Jesus says that “this sort [of evil spirit] could not be ejected, but by fasting and prayer: that is, in the exercise of a miraculous faith, expressed in solemn prayer to God, joined with fasting. It seems that Christ not only suggests, that faith was greatly wanting in his disciples; for which reason they could not cast out the devil, and heal the lunatic; but they had been wanting in prayer to God, to assist them in the exercise of their miraculous gifts; and whilst Christ, and the other three disciples were on the mount [of transfiguration], they [the other nine apostles] had been feasting and indulging themselves with the people, and so were in a very undue disposition of mind, for such extraordinary service, for which our Lord tacitly rebukes them” (John Gill, 1697-1771).

 

 

“We see in these verses that Satan’s kingdom is not to be pulled down without diligence and pains. This seems to be the lesson of the verse which concludes the passage we are now considering – ‘This kind goes not out but by prayer and fasting.’ A gentle rebuke to the disciples appears to be implied … The warfare against Satan must never be lightly carried on. They are warned that no victories are to be won easily over the prince of this world. Without fervent prayer, and diligent self-mortification, they would often meet with failure and defeat” (JC Ryle, 1856, emphasis in the text).

 

 

Jesus is basically saying that his disciples must be wholeheartedly devoted to him in faith, with prayer and fasting. They must not be living a life of self-indulgence, feasting, and banqueting, like the rich man in the parable “who was clothed in purple and fine linen and who feasted sumptuously every day” (Luke 16:19). God did not create us to live in this way. We remember that this rich man unexpectedly found himself in hell, when he died. He was not living properly, as God intends us to live. We were not created to live a life of feasting and self-indulgence, trying to cram as many worldly pleasures into our bodies and spirits as we possibly can. Such a life is hardly one of single-hearted dedication to the Lord with an undivided heart.

 

 

   What Jesus wants of his disciples is total and complete dedication to him in faith that expresses itself in a life of prayer and simple eating and living, not in a life of fine dining. John Gill assumes that these nine disciples, while Jesus was with Peter, James, and John on the top of the mountain being transfigured, were below “feasting and indulging themselves with the people, and so were in a very undue disposition of mind, for such an extraordinary service” of casting out evil spirits (John Gill). Exorcising a virulent spirit like this one was not simply a matter of pointing your finger and saying some words. It required a fully dedicated life of faith in Christ’s power, a life of prayer and mortification, not of self-indulgence.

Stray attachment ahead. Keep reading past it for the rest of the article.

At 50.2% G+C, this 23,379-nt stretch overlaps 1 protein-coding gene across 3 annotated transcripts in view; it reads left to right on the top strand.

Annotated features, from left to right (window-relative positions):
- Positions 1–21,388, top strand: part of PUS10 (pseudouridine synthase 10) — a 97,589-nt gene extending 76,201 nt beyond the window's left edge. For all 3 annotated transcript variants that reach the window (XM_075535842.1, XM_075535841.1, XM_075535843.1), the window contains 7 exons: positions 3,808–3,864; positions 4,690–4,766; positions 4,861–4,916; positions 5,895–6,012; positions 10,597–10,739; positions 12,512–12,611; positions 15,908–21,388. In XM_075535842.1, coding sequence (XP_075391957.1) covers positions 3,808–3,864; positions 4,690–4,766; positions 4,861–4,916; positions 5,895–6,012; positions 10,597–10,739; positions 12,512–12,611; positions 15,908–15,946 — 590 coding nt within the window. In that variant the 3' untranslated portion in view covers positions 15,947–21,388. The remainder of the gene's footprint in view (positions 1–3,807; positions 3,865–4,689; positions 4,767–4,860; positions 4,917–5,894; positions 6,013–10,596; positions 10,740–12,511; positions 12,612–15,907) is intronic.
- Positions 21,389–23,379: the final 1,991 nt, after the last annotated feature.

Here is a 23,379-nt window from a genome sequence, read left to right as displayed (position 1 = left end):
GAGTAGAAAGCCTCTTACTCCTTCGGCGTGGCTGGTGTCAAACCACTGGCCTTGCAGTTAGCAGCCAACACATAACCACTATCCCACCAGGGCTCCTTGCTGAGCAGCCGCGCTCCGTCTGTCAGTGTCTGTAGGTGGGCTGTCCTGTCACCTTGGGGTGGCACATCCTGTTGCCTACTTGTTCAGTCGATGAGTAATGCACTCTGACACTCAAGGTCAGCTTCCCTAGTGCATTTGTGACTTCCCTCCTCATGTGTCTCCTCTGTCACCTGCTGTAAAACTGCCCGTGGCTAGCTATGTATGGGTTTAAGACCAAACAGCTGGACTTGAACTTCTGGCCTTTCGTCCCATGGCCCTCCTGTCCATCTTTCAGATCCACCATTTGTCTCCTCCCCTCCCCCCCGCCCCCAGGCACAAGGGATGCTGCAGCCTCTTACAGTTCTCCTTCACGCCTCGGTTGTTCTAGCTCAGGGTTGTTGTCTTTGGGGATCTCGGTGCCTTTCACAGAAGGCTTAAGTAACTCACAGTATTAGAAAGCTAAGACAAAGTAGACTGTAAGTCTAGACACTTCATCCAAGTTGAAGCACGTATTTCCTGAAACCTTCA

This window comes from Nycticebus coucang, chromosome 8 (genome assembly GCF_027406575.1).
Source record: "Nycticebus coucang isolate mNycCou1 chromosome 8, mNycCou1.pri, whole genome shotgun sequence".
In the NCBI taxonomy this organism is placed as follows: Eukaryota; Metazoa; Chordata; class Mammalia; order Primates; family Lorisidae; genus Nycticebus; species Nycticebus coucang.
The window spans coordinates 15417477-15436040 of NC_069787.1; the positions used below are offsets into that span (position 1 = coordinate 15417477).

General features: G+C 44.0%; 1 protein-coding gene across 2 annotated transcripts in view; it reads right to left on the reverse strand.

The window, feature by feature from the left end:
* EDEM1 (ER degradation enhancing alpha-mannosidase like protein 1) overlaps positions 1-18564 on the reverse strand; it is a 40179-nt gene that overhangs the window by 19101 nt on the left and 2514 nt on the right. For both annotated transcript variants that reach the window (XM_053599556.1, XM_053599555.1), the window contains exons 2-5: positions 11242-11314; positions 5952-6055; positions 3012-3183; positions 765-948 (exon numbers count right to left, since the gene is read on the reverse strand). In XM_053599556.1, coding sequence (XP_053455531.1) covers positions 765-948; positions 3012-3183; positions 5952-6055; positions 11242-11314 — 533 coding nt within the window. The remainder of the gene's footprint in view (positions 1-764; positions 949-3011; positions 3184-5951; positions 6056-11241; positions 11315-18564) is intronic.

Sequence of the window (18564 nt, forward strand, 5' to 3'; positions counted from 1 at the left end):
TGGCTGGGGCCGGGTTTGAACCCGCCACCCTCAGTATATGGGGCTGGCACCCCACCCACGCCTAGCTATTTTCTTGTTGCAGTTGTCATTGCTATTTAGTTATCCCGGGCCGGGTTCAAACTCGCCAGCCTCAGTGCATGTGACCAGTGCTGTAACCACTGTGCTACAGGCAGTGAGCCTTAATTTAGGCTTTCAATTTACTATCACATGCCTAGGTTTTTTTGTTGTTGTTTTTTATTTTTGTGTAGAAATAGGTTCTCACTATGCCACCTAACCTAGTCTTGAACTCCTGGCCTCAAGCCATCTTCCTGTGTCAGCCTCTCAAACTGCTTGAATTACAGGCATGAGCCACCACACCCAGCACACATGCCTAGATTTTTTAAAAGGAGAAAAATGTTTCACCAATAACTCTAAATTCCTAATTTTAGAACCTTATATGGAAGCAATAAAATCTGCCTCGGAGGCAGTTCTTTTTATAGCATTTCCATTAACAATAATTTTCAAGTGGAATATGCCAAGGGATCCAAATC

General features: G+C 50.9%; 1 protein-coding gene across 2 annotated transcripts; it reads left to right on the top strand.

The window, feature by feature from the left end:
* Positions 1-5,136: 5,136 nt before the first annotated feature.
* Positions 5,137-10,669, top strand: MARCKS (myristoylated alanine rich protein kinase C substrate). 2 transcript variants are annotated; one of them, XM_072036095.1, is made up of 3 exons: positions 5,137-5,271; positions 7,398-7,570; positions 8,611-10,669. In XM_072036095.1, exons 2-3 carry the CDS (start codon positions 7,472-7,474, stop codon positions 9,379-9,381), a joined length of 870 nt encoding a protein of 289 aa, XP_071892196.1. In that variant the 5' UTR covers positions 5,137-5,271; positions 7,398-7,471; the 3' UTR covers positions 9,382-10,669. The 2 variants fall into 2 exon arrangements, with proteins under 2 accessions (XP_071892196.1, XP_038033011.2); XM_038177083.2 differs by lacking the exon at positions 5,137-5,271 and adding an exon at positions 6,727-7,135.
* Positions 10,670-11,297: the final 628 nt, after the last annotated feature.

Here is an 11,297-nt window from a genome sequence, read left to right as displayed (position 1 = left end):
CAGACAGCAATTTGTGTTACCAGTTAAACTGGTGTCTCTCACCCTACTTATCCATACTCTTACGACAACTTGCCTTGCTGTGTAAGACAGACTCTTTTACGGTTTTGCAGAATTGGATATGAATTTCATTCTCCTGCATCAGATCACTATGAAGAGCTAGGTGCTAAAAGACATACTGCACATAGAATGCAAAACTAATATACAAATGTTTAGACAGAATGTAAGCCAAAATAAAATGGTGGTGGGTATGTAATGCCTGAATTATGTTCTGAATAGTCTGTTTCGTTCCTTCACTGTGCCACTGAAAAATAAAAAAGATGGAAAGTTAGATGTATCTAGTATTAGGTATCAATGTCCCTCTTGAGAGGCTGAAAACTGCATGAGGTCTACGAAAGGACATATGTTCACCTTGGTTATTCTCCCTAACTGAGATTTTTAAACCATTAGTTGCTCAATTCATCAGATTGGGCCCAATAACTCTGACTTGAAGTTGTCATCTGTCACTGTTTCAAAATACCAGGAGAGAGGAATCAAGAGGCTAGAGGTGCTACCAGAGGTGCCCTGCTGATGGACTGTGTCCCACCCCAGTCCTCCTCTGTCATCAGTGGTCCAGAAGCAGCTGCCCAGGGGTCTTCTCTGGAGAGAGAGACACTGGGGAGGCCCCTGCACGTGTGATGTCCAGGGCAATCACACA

As Christians we are to have only one master, the Lord, not also worldly pleasures. We are not to be slaves of mammon, which basically means worldliness, devotion to wealth for the sake of the pleasures that it buys us (Matthew 6:24). Rather we are to love God with our whole heart and soul, mind and strength, which Jesus says is the first and most important commandment (Mark 12:30).

 

 

If, however, we live like a rich man, stuffing ourselves with delicacies and gastronomic concoctions and feasting sumptuously every day, we will not be able to get into the kingdom of God, for Jesus tells us, “Truly, I say to you, it will be hard for a rich man to enter the kingdom of heaven. Again I tell you, it is easier for a camel to go through the eye of a needle than for a rich man to enter the kingdom of God” (Matthew 19:23-24). If it is hard to get into the kingdom of God while living a life of feasting and self-indulgence, namely the life of a rich man, then it will certainly be hard for such a person to cast out the virulent evil spirit that caused this boy to be an epileptic.

 

 

So how should we live? Jesus says, “If anyone desires to come after Me, let him deny himself, and take up his cross daily, and follow Me” (Luke 9:23). We are to renounce a life of worldly pleasures and self-indulgence, and rather devote ourselves completely to the Lord. We are to renounce the world and a worldly way of life. We are to die to the world. We are even to be crucified to the world, as St. Paul says, “Far be it from me to glory except in the cross of our Lord Jesus Christ, by which the world has been crucified to me, and I to the world” (Galatians 6:14).

 

 

We are to be crucified to the world, to worldly living, to a worldly way of life, and to a worldly lifestyle. Those that do not have such a lifestyle should not expect to have power over virulent evil spirits like the one in today’s gospel.

 

 

As Christians we are not to love the world for the sake of gratifying our lusts and filling ourselves with worldly pleasures, as St. John says, “Do not love the world or the things in the world. If anyone loves the world, love for the Father is not in him” (1 John 2:15).

 

 

Rather we are to be poor in worldly things and live a simple, humble, healthy God-centered life. That is why Jesus says, “Blessed are you poor, for yours is the kingdom of God … But woe to you that are rich, for you have received your consolation” (Luke 6:20, 24).

 

 

For Jesus’ disciples in those days to have power over virulent evil spirits and for us in our days to be able to preach the word of God in a powerful, useful, and helpful way we must live no longer for ourselves, but for Christ, as St. Paul says, “He [Christ] died for all, that those who live might live no longer for themselves but for him who for their sake died and was raised” (2 Corinthians 5:15).